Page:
For both access changes, the new default settings can be overridden by account administrators and developers. (Admins may have to update automation scripts, AWS CloudFormation templates, or other infrastructure configuration tools to do so.) In their blog post about the upcoming changes, however, AWS emphasizes that the default settings should generally be left enabled unless there’s a specific need to disable them. 

Achieving greater security and cost savings in AWS 

The April 2023 AWS access changes are designed to simplify the security configuration process and minimize the risk of misconfigurations for S3 buckets. But some organizations need more advanced security and resilience for their mission-critical data. 

ShardSecure’s holistic data control platform offers a way to achieve this security and resilience. Our technology prevents unauthorized reassembly of data by everyone from cloud storage admins to cyberattackers. It allows companies to keep their data secure from threats in whatever architecture they choose: multiple AWS buckets, a multi-cloud mix of AWS and other storage providers, or even hybrid configurations of AWS and on-prem data centers. Even if an existing AWS bucket not affected by the April access changes is accidentally left exposed, ShardSecure ensures that the data inside that bucket will remain unintelligible to unauthorized users.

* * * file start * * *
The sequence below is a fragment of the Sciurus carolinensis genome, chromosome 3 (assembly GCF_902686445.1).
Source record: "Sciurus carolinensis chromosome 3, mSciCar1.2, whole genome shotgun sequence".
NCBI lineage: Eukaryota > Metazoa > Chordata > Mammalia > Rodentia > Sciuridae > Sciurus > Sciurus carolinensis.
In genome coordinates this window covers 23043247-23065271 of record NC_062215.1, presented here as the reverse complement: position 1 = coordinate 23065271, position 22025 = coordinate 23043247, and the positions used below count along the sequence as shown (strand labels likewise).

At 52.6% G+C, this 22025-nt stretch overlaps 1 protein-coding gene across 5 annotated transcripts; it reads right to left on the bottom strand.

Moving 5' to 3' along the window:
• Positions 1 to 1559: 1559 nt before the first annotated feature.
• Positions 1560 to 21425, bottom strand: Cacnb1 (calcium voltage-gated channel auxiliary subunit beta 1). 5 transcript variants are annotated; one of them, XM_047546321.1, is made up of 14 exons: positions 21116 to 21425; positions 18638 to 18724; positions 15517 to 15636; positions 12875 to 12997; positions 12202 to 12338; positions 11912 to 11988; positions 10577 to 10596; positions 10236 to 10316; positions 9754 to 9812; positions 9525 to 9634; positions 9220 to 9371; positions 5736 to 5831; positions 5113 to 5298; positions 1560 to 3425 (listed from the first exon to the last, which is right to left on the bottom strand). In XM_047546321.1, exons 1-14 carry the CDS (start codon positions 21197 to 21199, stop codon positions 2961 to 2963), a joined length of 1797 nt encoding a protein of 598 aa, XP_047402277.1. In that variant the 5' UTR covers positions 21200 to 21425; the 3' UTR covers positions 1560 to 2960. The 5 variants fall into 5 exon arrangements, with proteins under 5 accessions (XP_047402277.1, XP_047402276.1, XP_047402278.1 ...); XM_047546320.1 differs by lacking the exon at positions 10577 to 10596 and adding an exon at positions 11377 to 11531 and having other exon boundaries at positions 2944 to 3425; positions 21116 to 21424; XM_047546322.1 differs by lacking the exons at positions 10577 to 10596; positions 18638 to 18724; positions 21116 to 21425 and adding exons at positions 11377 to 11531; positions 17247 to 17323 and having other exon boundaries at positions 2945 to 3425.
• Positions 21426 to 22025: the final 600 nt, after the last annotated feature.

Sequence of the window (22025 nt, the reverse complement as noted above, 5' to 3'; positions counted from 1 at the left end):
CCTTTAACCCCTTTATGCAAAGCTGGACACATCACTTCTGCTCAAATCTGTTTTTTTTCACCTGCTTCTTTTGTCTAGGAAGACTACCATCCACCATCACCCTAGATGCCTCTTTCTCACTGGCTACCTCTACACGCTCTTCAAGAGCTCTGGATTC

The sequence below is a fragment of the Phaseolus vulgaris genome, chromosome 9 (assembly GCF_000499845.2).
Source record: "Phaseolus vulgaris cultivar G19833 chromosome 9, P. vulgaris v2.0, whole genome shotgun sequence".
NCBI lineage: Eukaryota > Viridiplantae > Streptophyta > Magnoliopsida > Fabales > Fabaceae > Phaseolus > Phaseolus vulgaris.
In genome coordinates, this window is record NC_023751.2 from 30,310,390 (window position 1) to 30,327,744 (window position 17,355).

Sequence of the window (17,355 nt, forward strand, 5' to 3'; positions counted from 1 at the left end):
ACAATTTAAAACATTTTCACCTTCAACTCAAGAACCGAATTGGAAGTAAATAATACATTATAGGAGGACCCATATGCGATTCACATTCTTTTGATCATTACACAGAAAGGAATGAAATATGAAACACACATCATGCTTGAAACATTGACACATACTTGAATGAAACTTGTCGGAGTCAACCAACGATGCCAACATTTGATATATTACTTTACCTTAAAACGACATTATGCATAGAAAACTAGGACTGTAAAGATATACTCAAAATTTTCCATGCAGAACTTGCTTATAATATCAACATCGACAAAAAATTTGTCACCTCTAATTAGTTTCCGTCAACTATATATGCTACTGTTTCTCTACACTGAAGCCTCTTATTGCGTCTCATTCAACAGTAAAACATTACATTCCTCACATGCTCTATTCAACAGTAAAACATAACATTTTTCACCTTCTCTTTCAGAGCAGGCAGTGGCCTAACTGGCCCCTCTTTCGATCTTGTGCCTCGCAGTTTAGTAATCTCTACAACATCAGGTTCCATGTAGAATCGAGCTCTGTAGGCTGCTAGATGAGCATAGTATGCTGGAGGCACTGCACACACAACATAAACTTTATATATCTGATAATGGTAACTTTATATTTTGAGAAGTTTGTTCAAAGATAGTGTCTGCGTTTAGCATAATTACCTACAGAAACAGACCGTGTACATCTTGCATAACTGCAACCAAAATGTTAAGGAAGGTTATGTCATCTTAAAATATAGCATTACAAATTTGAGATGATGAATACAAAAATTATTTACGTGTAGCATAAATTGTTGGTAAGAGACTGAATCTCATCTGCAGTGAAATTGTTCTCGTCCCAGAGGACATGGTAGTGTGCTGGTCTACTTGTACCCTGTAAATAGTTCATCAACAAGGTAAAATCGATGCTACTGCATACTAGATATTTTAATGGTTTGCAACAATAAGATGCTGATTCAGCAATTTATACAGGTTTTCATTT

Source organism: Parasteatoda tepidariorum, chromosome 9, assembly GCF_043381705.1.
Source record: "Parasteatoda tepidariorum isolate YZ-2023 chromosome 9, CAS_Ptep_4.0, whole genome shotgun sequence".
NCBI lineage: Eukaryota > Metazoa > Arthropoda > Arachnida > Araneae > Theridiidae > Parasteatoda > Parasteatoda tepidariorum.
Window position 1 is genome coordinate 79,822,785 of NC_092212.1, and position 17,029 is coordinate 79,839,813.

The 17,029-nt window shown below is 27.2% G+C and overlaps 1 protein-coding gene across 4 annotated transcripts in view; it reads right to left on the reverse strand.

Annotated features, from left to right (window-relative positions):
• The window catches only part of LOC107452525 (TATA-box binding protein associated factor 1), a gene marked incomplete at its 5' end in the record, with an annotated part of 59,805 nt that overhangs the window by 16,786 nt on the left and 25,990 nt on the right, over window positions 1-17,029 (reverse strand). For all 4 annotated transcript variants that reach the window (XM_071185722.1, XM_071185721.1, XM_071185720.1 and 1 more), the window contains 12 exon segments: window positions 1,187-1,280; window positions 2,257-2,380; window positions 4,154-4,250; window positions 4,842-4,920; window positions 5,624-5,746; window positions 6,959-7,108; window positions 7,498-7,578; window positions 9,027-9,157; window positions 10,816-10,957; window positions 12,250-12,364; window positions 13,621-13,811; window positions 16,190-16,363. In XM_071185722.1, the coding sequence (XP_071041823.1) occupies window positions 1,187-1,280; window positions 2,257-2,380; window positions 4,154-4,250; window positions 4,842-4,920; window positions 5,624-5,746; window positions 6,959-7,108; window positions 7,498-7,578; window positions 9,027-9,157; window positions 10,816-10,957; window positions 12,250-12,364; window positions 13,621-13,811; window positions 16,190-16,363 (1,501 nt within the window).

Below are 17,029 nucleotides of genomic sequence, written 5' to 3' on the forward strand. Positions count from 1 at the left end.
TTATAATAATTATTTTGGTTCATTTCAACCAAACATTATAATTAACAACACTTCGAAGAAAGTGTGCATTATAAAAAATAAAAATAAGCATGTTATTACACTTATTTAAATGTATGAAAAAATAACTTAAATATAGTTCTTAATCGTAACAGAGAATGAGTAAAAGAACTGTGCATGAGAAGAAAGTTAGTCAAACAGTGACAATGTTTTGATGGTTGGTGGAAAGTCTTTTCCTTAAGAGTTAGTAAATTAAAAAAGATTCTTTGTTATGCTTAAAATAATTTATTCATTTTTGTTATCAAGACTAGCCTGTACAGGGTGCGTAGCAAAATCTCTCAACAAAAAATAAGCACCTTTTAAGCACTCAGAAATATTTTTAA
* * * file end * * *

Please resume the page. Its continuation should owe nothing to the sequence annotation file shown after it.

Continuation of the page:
Our platform also allows companies to leverage cost savings in the cloud. With ShardSecure, you can use lower-cost storage tiers like AWS S3 object storage without losing EFS-level performance or rewriting legacy applications. 

To learn more about achieving greater security and cost savings in AWS, take a look at our resources page. 


IAM Access Analyzer Guides You Toward Least-Privilege Permissions | AWS 

Advanced Notice: Amazon S3 Will Automatically Enable S3 Block Public Access and Disable Access Control Lists for All New Buckets Starting in April 2023 | AWS 

Amazon Web Services (AWS) Data Breaches: Full Timeline Through 2022 | Firewall Times 

Heads-Up: Amazon S3 Security Changes Are Coming in April of 2023 | AWS News Blog